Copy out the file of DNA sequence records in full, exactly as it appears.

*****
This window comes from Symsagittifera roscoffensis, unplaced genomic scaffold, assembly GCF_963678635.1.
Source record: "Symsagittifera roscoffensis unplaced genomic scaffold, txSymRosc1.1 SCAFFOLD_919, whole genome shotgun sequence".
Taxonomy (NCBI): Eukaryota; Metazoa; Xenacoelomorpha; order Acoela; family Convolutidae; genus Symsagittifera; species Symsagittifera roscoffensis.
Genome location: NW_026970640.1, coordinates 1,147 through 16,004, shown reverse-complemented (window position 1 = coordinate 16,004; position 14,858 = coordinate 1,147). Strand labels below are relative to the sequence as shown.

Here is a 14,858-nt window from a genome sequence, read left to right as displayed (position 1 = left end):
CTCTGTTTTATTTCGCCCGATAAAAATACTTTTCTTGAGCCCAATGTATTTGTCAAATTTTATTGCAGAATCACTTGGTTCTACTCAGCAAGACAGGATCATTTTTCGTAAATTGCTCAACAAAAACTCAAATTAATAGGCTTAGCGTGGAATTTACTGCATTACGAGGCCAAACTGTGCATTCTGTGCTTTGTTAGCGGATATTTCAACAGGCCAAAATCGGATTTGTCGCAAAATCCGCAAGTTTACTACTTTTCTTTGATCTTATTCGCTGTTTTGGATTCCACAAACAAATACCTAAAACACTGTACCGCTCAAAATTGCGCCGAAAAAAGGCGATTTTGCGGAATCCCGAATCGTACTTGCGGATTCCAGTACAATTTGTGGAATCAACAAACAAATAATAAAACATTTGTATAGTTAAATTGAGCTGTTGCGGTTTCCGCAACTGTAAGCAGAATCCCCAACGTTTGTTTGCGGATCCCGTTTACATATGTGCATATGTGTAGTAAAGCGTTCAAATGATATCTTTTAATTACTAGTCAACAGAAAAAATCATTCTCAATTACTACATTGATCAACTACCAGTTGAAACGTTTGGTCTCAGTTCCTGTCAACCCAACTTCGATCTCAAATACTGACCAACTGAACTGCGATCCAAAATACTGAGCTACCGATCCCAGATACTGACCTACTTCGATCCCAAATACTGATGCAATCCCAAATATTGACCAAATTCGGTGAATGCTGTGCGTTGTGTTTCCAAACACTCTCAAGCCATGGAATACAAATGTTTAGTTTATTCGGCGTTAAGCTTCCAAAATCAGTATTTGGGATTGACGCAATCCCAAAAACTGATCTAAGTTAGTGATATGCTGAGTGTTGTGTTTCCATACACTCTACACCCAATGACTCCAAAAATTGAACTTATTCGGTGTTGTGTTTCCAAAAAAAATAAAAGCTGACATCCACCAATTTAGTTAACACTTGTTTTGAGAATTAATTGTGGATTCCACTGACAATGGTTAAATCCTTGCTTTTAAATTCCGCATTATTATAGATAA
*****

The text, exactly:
This window comes from Symsagittifera roscoffensis, unplaced genomic scaffold, assembly GCF_963678635.1.
Source record: "Symsagittifera roscoffensis unplaced genomic scaffold, txSymRosc1.1 SCAFFOLD_919, whole genome shotgun sequence".
Taxonomy (NCBI): Eukaryota; Metazoa; Xenacoelomorpha; order Acoela; family Convolutidae; genus Symsagittifera; species Symsagittifera roscoffensis.
Genome location: NW_026970640.1, coordinates 1,147 through 16,004, shown reverse-complemented (window position 1 = coordinate 16,004; position 14,858 = coordinate 1,147). Strand labels below are relative to the sequence as shown.

Here is a 14,858-nt window from a genome sequence, read left to right as displayed (position 1 = left end):
CTCTGTTTTATTTCGCCCGATAAAAATACTTTTCTTGAGCCCAATGTATTTGTCAAATTTTATTGCAGAATCACTTGGTTCTACTCAGCAAGACAGGATCATTTTTCGTAAATTGCTCAACAAAAACTCAAATTAATAGGCTTAGCGTGGAATTTACTGCATTACGAGGCCAAACTGTGCATTCTGTGCTTTGTTAGCGGATATTTCAACAGGCCAAAATCGGATTTGTCGCAAAATCCGCAAGTTTACTACTTTTCTTTGATCTTATTCGCTGTTTTGGATTCCACAAACAAATACCTAAAACACTGTACCGCTCAAAATTGCGCCGAAAAAAGGCGATTTTGCGGAATCCCGAATCGTACTTGCGGATTCCAGTACAATTTGTGGAATCAACAAACAAATAATAAAACATTTGTATAGTTAAATTGAGCTGTTGCGGTTTCCGCAACTGTAAGCAGAATCCCCAACGTTTGTTTGCGGATCCCGTTTACATATGTGCATATGTGTAGTAAAGCGTTCAAATGATATCTTTTAATTACTAGTCAACAGAAAAAATCATTCTCAATTACTACATTGATCAACTACCAGTTGAAACGTTTGGTCTCAGTTCCTGTCAACCCAACTTCGATCTCAAATACTGACCAACTGAACTGCGATCCAAAATACTGAGCTACCGATCCCAGATACTGACCTACTTCGATCCCAAATACTGATGCAATCCCAAATATTGACCAAATTCGGTGAATGCTGTGCGTTGTGTTTCCAAACACTCTCAAGCCATGGAATACAAATGTTTAGTTTATTCGGCGTTAAGCTTCCAAAATCAGTATTTGGGATTGACGCAATCCCAAAAACTGATCTAAGTTAGTGATATGCTGAGTGTTGTGTTTCCATACACTCTACACCCAATGACTCCAAAAATTGAACTTATTCGGTGTTGTGTTTCCAAAAAAAATAAAAGCTGACATCCACCAATTTAGTTAACACTTGTTTTGAGAATTAATTGTGGATTCCACTGACAATGGTTAAATCCTTGCTTTTAAATTCCGCATTATTATAGATAA